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San Juan Islands, Washington State, United States
A society formed in 2009 for the purpose of collecting, preserving, celebrating, and disseminating the maritime history of the San Juan Islands and northern Puget Sound area. Check this log for tales from out-of-print publications as well as from members and friends. There are circa 500, often long entries, on a broad range of maritime topics; there are search aids at the bottom of the log. Please ask for permission to use any photo posted on this site. Thank you.

12 July 2013

❖ NOOKSACK Tribe Wins the INTERNATIONAL CUP ❖ 1935.

Ten tribes of the Pacific Northwest
 start for the International Cup Race.
Coupeville, Whidbey Island, WA.
Dated 12 August 1935.
From the archives of the Saltwater People Historical Society.
On this Log we have included the University of Washington crew winning their 1936 Olympic race in Berlin, here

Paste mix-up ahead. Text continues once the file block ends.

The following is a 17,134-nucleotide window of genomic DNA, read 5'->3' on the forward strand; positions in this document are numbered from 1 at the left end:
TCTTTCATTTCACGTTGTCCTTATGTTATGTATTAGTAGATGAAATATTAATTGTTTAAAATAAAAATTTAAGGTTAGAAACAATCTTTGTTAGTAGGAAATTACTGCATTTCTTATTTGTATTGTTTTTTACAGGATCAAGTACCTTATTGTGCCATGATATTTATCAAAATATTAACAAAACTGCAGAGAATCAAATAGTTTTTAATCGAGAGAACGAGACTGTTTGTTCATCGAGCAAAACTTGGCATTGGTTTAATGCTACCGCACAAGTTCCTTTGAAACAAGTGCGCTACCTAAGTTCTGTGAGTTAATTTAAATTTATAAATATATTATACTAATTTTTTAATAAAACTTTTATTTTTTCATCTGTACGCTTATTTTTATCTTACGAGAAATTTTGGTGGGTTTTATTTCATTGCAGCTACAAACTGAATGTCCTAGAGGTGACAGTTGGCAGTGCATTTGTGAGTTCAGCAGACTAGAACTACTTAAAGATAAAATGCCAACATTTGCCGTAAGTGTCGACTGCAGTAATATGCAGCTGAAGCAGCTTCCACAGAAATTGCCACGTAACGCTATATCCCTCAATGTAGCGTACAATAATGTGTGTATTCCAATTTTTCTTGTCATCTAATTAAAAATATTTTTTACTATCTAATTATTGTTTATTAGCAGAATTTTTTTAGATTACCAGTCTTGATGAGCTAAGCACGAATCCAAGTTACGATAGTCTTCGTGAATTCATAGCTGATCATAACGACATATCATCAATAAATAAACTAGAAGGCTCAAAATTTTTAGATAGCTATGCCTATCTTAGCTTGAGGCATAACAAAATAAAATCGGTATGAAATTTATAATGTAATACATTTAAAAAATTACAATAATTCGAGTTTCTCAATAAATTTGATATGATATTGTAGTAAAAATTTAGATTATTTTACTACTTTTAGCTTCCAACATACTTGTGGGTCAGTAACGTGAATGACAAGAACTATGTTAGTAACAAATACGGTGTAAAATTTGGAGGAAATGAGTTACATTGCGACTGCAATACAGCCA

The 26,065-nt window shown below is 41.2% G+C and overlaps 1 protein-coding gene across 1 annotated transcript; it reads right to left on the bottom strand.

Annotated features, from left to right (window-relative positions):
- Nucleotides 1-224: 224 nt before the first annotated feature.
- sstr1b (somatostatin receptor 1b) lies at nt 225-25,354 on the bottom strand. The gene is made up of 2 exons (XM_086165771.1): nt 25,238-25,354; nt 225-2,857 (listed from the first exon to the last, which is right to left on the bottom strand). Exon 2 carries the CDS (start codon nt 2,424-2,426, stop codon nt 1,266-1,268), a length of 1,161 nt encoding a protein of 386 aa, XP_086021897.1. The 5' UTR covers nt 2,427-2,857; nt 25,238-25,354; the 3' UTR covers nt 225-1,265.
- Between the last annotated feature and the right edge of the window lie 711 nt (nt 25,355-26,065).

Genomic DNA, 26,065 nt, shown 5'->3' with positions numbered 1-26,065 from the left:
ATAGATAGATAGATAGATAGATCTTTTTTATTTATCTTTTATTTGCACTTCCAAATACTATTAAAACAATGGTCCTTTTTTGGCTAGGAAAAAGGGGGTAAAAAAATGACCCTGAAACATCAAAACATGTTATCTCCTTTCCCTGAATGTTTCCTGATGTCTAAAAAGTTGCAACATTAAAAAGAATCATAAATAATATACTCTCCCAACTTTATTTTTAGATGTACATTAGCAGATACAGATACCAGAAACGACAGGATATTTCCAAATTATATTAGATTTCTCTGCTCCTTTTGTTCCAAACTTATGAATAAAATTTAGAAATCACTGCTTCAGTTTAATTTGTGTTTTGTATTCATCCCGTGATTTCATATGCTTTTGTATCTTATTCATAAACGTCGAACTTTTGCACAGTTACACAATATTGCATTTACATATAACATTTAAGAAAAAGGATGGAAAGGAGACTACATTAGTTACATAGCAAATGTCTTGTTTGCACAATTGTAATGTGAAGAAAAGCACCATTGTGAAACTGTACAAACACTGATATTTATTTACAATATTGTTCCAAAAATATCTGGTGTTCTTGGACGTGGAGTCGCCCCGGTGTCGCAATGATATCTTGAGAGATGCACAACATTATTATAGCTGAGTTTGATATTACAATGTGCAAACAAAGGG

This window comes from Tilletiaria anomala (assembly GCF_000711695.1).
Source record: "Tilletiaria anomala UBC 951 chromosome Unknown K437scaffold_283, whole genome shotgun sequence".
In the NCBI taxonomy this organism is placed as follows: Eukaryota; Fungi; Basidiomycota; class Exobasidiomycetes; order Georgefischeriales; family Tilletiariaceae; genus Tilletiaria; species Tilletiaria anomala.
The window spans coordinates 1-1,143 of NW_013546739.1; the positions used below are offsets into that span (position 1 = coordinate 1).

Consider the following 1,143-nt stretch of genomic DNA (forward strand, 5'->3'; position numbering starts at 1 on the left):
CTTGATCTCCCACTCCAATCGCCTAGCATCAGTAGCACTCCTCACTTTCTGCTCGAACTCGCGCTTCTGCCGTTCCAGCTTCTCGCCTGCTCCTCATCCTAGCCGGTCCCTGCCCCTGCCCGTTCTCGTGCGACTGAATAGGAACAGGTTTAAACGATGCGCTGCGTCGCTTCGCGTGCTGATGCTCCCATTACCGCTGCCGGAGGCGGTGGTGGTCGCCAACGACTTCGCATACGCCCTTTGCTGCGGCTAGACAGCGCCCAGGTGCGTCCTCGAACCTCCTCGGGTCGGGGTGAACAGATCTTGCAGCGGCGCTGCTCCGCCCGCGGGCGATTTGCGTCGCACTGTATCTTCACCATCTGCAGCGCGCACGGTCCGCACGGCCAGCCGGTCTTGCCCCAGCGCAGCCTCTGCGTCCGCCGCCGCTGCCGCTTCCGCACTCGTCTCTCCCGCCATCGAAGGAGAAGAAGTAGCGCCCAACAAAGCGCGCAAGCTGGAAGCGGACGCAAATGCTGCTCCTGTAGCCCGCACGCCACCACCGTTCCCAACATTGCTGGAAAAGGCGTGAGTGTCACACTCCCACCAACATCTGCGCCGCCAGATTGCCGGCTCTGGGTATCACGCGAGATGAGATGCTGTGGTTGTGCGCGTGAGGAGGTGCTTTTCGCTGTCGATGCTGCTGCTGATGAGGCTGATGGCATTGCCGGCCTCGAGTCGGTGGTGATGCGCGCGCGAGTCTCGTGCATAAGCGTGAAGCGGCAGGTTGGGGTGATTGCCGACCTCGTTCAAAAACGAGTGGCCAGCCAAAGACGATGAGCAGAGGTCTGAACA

The two photos today depict the racing scene in Washington State, the previous year.
       Husky paddlers representing ten Indian tribes of the Pacific Northwest vied for the International War Canoe Championship at Coupeville, Whidby Island, WA. The eleven man boat QUESTION MARK representing the Nooksack tribe won the three mile race. 
A large waterfront gallery cheers 
Coupeville's two-man canoe race, August 1935.
Thousands lined the racing course in Penn's Cove
for the Water Festival canoe events.
The TACOMA looms large among the many small craft;
she was packed with an excursion crowd from Seattle.
Photographer unknown.
From the archives of the Saltwater People Historical Society.
Below text from the Anacortes American, 10 July 1890
"The canoe race by Indians in the afternoon over a two-mile course was the exciting and interesting feature of the aquatic sports and witnessed by nearly the entire population. 
      Each boat contained eleven oarsmen and as the light canoes flew through the water and bounded over the waves like things of life, the excitement increased, which was only subdued when the race was won and the swarthy braves who occupied the winning boat jumped out on the gravelly beach to receive the caresses of their faithful klootchmen, some of whom were so overjoyed that they fell upon the necks of their warriors and wept for joy."
Klootchmen––Chinook term for woman or women. 
As listed in Almost Out of the World by James G. Swan; Washington State Historical Society, 1971.

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